After that admission, she gets into the many reasons that led her to only gave Tacodeli one star, a rating that defines a restaurant as “a good restaurant that we recommend.”
She first goes in on the popular Frontera Fundido Sirloin taco. To wit:
The Frontera Fundido Sirloin taco that sounded so great on paper, with its carefully Texas-sourced grilled beef, never quite ignited for me despite its raja ribbons of sautéed onions and poblano, or its curious “jack cheese glaze.”
That glaze proved to be a salty gloss that hinted at the full, fat satisfaction of cheese without really coming through on its “fundido” promise. Later, I began thinking of the cheese glaze as a metaphor for my Tacodeli reservations. Ingredients I thought I’d love kept coming together in packages that left me strangely indifferent.
As for the tortillas, double fail. The “mediocre” flour variety had an “uninterestingly uniform texture, and none of that layery effect a really good flour tortilla acquires when it’s slapped on a griddle,”and the corn “were even more disappointing.”
My friend saves a good amount of her subtle snark for Austin culture, generally, rolling her eyes at the (admittedly”exceptional”) fair-trade coffee, Hill Country rainwater, organic ingredients and employees who looked like the belonged at a co-op or bookstore.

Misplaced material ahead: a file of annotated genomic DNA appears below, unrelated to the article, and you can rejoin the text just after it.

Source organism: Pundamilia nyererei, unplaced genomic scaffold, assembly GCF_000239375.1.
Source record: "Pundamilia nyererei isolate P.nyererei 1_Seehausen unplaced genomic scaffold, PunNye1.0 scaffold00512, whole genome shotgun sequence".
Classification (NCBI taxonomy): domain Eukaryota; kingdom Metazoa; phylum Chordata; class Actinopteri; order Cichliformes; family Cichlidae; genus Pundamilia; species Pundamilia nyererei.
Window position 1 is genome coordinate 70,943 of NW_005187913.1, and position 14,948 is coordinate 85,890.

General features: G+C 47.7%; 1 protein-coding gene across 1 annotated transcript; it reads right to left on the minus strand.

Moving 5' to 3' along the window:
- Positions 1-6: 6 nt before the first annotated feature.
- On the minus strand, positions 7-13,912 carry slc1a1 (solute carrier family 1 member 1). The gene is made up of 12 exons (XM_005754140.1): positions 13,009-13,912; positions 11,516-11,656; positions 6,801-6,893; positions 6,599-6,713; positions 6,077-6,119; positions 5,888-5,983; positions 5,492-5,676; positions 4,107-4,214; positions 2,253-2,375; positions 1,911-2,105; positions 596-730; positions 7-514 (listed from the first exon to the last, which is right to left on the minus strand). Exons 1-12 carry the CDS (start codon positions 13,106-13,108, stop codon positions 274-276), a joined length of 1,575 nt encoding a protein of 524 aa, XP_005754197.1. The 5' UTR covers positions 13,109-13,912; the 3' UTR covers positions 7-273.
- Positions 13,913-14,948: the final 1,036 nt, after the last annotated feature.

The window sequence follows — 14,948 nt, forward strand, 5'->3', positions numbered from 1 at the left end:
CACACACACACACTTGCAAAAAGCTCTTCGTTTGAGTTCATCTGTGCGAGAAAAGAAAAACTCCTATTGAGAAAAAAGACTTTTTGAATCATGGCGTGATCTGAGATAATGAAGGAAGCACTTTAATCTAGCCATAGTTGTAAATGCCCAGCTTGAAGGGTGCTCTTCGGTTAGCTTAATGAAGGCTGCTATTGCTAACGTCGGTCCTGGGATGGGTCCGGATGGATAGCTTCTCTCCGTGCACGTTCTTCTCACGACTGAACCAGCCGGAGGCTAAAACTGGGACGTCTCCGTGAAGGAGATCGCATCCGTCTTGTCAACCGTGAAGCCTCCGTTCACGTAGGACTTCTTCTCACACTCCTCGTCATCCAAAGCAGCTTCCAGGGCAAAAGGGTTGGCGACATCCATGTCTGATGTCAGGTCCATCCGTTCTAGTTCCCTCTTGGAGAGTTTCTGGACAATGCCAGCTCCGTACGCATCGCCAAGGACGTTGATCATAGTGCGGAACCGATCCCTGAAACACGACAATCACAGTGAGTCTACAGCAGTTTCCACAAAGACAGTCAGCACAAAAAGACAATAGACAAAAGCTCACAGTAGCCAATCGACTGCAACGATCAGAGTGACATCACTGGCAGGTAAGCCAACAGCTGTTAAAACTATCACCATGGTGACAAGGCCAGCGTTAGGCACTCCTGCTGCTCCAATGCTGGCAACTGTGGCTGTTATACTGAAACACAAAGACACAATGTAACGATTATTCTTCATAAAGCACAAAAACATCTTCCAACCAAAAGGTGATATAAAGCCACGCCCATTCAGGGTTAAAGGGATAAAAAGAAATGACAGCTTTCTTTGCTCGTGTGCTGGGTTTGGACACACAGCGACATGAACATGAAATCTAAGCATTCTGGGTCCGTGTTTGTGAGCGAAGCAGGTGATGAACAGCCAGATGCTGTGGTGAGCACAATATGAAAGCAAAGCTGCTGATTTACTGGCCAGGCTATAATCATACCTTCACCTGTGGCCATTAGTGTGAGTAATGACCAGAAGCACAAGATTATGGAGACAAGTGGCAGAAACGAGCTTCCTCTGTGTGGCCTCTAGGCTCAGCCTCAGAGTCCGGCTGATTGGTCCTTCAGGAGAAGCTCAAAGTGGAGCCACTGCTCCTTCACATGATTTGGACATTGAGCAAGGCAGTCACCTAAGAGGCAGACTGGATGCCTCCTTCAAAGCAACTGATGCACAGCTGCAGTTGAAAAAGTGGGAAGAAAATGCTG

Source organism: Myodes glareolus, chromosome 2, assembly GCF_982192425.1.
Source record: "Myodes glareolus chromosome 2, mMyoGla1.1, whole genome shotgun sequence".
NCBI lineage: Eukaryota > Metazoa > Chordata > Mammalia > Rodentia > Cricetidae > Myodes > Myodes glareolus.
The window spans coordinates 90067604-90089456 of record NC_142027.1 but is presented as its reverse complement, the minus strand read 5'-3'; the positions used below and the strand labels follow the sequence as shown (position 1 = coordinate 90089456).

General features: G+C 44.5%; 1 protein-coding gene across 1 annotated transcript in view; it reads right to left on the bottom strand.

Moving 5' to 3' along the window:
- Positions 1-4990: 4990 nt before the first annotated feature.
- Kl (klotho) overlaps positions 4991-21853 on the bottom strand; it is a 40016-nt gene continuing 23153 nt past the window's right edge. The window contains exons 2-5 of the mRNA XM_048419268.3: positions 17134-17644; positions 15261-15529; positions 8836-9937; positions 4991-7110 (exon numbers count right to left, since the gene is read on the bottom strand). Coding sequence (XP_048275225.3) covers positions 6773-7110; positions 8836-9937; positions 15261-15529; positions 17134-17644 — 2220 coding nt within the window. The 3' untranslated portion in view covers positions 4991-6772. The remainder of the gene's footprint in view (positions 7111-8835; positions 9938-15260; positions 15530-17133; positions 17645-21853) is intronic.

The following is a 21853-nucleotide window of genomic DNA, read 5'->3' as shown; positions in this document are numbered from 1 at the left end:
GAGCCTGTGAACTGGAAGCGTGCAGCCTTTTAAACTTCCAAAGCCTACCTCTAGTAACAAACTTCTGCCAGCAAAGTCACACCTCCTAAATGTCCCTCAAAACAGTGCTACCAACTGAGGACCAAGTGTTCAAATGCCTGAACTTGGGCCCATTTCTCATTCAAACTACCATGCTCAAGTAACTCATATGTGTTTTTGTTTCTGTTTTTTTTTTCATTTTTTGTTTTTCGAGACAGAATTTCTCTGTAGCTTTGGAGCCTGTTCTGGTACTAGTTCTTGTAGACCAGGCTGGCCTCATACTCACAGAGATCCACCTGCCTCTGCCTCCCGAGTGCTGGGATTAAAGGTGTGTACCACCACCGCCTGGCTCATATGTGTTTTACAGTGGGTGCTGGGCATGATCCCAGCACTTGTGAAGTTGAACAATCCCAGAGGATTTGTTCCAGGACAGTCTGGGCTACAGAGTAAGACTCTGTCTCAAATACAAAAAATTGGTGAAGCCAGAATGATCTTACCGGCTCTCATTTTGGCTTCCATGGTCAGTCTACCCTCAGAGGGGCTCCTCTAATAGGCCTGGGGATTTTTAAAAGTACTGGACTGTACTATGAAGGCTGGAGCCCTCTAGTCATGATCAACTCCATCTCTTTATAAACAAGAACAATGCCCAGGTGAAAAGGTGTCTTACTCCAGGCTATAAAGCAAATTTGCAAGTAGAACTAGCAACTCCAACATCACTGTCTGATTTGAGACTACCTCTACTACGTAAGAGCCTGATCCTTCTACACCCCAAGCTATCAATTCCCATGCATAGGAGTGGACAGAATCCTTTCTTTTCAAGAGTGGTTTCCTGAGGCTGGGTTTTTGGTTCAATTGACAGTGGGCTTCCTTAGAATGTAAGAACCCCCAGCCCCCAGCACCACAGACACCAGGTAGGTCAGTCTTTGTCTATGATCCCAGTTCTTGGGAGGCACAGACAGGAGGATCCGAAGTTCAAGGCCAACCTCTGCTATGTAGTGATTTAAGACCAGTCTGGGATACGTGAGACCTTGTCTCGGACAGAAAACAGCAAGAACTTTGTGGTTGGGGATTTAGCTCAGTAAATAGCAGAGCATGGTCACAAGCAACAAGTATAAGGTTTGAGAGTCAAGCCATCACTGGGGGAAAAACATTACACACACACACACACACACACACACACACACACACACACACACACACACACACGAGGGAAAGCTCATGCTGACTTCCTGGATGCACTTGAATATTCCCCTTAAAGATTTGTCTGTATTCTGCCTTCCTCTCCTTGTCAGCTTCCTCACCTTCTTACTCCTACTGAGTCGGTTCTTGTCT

But it wasn’t all disappointment, Cook, who obviously prefers a less modernist take on tacos, did find some things she liked (hence the one star).
Among the positives: salsa roja, the breakfast tacos (specifically the Jessica), and the red chile adobo on pork al pastor.
In summation, she writes:
In other words, I’d go if it were convenient. But for destination-worthy tacos, I’d head to Villa Arcos or Laredo Taqueria, and their doughy hand-made flour tortillas with homestyle fillings; or to the Quesadillas y Mas Los Parados truck on North Main at Temple, where the blue-corn tortillas really do make my eyeballs roll back in my head a little, just the way they should.